A foundational work of comparative linguistics, never published: Heinrich Julius Klaproth's "Nouveau Mithridates"

Klaproth, Heinrich Julius, oriental scholar (1783-1835). Draft publisher's announcement of "Nouveau Mithridates". Autograph manuscript signed.

No place, [1828].

Folio. French manuscript on paper. 3½ pp. on bifolium.


Historically important draft of an announcement for Klaproth's "Nouveau Mithridates", a projected large-scale comparative study of all known languages of the world that was ultimately never to see print.

Klaproth's statement in the present manuscript that 22 years had elapsed since the publication of "Mithridates oder allgemeine Sprachkunde" by Johann Christoph Adelung and Johann Severin Vater dates the document to 1828, which agrees with a letter of Klaproth's to his publisher Cotta on 22 February 1829, asking, "Shall I now print and distribute the Mithridates prospectus?" At this point, however, the project (which had enjoyed the support of Alexander von Humboldt) was already more or less admitted to have fallen through, and it is never mentioned again in Klaproth's and Cotta's ensuing correspondence. The principal reason for the failure must have been the immense costs which the publication would have incurred. Apart from a comparative dictionary of all languages, the "Nouveau Mithridates" was supposed to include an atlas comprising a "complete collection of the alphabets and scripts of the various peoples of the world", for which the requisite typefaces would have to be obtained or produced. Klaproth insisted on entrusting the work to the Imprimerie Royale in Paris, equipped with one of the largest troves of non-Latin founts, but Cotta disagreed. The appearance of the first volume of Adriano Balbis "Atlas ethnographique" in 1826 must have struck another blow to Klaproth's bold plan.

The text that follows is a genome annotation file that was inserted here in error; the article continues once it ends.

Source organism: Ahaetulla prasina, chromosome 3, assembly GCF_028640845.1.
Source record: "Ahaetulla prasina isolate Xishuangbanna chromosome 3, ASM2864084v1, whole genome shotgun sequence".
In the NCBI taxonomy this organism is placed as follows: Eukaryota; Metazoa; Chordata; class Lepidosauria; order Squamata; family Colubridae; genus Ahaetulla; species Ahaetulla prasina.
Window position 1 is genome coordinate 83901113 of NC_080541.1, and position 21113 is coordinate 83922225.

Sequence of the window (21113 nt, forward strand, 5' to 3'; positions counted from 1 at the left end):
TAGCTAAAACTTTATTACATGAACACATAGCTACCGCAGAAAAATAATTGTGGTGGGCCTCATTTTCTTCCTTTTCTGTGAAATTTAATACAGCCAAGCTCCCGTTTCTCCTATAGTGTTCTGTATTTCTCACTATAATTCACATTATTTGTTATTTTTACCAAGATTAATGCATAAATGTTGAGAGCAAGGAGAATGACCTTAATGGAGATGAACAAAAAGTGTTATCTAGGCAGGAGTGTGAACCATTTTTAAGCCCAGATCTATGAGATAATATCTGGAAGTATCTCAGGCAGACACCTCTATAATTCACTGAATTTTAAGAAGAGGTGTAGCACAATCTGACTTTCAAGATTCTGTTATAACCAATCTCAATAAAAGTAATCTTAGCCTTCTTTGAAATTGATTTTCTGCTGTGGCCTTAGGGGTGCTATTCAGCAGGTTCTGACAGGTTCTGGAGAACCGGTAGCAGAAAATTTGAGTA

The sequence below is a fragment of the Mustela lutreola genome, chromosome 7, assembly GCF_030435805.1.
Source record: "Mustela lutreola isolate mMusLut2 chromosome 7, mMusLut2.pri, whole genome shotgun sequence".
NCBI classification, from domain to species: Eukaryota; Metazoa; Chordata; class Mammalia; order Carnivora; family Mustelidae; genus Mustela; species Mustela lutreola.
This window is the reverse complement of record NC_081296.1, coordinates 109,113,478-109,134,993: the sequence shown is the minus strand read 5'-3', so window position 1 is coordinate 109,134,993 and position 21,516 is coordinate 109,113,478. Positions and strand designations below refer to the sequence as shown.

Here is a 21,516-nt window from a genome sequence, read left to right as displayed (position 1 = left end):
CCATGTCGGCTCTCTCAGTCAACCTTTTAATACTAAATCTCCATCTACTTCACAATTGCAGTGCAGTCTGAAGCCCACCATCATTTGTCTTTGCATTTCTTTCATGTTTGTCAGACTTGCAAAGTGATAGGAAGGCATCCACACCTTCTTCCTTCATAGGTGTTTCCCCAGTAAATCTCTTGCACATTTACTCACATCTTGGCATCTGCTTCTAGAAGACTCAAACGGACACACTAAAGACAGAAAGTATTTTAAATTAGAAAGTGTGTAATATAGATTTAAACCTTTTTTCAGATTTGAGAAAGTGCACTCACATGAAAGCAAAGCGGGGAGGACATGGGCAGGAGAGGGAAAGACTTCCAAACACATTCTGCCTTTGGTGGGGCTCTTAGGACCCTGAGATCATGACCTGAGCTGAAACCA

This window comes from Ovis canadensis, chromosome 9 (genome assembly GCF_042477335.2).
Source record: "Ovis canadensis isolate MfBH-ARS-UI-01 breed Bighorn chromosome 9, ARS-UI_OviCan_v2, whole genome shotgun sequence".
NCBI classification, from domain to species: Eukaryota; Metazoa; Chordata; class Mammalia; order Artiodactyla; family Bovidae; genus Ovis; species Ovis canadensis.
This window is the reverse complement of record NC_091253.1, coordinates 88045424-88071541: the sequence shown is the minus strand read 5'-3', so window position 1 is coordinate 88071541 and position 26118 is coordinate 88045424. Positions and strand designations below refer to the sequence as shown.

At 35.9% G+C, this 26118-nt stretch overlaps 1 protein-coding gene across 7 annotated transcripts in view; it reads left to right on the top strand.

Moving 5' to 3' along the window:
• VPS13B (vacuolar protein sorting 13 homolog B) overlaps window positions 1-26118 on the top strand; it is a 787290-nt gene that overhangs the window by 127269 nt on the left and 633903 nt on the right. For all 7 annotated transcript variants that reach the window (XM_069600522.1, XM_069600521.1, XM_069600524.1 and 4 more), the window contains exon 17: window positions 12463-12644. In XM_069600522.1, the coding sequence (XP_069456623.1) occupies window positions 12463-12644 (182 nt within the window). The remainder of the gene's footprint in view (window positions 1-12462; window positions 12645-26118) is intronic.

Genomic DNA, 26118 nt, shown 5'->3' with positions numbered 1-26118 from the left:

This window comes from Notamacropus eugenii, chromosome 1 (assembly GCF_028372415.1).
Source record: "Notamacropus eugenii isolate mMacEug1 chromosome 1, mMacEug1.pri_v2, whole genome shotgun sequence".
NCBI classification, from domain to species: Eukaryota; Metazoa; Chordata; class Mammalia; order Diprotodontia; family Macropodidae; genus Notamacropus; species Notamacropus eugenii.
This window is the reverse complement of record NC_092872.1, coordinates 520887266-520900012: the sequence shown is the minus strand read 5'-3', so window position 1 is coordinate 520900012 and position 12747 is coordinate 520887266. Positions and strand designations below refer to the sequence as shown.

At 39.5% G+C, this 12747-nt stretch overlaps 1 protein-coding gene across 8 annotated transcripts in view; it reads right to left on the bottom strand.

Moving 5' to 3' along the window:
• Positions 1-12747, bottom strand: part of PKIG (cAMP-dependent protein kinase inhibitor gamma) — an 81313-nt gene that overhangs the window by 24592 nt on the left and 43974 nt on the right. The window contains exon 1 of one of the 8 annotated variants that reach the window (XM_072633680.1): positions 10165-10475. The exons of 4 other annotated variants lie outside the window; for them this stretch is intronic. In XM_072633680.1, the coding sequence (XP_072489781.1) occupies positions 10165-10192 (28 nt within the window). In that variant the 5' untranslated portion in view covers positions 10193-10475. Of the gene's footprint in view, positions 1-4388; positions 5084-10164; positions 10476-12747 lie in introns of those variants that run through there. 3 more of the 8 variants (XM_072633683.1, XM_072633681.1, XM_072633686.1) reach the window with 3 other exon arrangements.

In this fascinating announcement, Klaproth sketches out a history of his young field of study and discusses the importance of his intended publication. Gottfried Wilhelm Leibniz, he writes, had been the first to observe that "nothing could be more apt than a comparison of all languages among each other to demonstrate the kinship of all the world's peoples and to classify them properly according to the natural links that by necessity connect them" (transl.). Earlier attempts such as Georg August von Breitenbach's "Vorstellung der vornehmsten Völkerschaften der Welt nach ihrer Abstammung, Ausbreitung und Sprachen" (1786) and Peter Simon Pallas's never-completed comparative dictionary of all languages, commissioned by Empress Catharine II of Russia, had failed (according to Klaproth) for a want of good sample data.

Klaproth points out the powerful network of scholars that he has at his disposal throughout Europe, Asia, and America, permitting him to undertake such a task, and gives a precise description of the publication as he envisages it: "The author limits himself to a systematic classification of peoples and languages, entirely excluding the question of the origins of language in general - a question of great importance which has recently been raised anew and which is currently being investigated with much zeal by several scholars. Within the treatment of each and every idiom, Klaproth will provide an historical overview of the people speaking it, as well as a general grammar in tabular form, accompanied by a bibliographical account of the principal works which discuss it. This is followed by a carefully selected original text, accompanied by an interlinear translation and a grammatical analysis. Only in the event of an inescapable dearth of other sources will the Lord's Prayer be drawn upon [...]".

A tiny tear to the fold, but generally well preserved.


See U. Tintemann, Julius Klaproths Mithridates-Projekt: Alexander von Humboldt und das Verlagshaus Cotta, in: HiN (Alexander von Humboldt im Netz) XV (2014), 29 (Potsdam 2014), pp. 99-107.

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